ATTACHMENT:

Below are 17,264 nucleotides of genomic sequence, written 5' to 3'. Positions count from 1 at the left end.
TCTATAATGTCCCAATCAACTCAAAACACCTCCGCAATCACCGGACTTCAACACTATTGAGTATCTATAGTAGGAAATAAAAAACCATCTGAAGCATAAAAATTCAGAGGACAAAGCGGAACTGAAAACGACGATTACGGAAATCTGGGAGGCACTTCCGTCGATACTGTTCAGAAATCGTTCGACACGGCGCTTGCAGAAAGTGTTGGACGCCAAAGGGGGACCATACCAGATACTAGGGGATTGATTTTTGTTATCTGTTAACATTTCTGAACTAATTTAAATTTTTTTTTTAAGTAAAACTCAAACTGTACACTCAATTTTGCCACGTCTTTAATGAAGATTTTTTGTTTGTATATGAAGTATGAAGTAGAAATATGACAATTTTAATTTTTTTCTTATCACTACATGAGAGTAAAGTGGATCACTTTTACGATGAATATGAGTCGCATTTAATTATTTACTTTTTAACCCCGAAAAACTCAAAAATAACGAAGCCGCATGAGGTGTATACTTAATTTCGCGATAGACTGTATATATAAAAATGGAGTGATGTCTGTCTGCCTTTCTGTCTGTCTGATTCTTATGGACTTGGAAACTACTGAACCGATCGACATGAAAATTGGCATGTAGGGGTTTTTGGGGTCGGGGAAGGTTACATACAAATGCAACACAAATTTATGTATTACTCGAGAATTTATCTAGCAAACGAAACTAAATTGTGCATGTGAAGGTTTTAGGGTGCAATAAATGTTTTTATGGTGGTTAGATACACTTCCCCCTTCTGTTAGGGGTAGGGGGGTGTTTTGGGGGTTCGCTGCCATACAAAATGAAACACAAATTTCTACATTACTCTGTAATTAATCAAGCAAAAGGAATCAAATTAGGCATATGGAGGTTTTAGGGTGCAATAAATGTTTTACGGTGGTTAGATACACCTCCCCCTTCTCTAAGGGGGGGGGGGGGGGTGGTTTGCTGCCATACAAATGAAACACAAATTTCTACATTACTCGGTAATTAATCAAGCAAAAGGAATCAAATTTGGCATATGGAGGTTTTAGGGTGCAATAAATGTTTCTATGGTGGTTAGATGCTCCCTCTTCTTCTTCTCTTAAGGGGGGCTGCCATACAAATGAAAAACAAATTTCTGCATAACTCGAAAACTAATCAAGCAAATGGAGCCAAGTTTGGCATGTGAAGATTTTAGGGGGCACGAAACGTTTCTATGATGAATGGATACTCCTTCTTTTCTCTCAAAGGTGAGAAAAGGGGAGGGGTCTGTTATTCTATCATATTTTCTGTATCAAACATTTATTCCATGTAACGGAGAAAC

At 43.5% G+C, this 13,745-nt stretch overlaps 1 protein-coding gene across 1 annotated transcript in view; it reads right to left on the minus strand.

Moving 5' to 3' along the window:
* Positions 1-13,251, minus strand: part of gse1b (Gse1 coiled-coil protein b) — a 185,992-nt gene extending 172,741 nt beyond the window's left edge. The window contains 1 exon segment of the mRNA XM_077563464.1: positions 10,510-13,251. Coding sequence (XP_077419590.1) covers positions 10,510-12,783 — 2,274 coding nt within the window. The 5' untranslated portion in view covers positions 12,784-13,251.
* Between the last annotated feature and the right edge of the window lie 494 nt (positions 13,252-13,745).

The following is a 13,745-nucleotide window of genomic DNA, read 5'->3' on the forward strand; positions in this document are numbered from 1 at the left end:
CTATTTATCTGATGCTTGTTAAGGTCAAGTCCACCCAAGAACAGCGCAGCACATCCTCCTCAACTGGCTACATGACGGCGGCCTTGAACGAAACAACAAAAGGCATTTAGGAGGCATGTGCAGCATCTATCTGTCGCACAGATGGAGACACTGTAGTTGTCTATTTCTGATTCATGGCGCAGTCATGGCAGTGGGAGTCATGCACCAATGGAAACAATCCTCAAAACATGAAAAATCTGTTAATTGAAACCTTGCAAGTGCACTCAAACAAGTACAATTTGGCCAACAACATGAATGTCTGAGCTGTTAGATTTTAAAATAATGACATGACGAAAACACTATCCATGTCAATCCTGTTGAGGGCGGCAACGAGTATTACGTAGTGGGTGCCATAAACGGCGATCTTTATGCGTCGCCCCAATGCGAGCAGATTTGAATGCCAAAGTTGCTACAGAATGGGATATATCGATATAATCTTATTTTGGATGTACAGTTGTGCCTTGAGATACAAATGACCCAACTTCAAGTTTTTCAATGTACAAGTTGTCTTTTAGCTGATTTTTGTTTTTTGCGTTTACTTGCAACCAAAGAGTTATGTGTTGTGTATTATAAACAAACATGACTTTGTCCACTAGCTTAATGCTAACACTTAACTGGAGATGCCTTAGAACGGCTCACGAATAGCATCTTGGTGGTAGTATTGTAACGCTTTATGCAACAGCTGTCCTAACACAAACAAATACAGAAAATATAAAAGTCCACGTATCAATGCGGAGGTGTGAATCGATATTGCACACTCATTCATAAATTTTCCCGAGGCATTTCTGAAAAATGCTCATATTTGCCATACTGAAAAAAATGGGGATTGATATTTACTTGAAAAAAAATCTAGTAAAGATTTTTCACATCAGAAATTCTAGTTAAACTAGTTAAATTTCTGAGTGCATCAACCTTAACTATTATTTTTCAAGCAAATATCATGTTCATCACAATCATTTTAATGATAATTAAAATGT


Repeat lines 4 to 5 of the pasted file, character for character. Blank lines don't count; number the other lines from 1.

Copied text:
Moving 5' to 3' along the window:
* Positions 1-13,251, minus strand: part of gse1b (Gse1 coiled-coil protein b) — a 185,992-nt gene extending 172,741 nt beyond the window's left edge. The window contains 1 exon segment of the mRNA XM_077563464.1: positions 10,510-13,251. Coding sequence (XP_077419590.1) covers positions 10,510-12,783 — 2,274 coding nt within the window. The 5' untranslated portion in view covers positions 12,784-13,251.